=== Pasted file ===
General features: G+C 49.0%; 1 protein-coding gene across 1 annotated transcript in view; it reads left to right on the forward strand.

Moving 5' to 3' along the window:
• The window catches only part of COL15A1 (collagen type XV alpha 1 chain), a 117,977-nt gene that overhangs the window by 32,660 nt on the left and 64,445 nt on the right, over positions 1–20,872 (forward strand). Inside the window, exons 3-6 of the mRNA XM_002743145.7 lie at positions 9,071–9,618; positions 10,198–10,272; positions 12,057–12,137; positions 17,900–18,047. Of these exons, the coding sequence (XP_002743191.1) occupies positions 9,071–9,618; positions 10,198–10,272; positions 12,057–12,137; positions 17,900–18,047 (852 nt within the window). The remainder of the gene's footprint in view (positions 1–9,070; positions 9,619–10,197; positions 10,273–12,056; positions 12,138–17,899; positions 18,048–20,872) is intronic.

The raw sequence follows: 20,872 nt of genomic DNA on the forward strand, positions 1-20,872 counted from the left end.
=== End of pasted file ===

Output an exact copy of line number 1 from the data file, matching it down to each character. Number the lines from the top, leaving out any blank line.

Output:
General features: G+C 49.0%; 1 protein-coding gene across 1 annotated transcript in view; it reads left to right on the forward strand.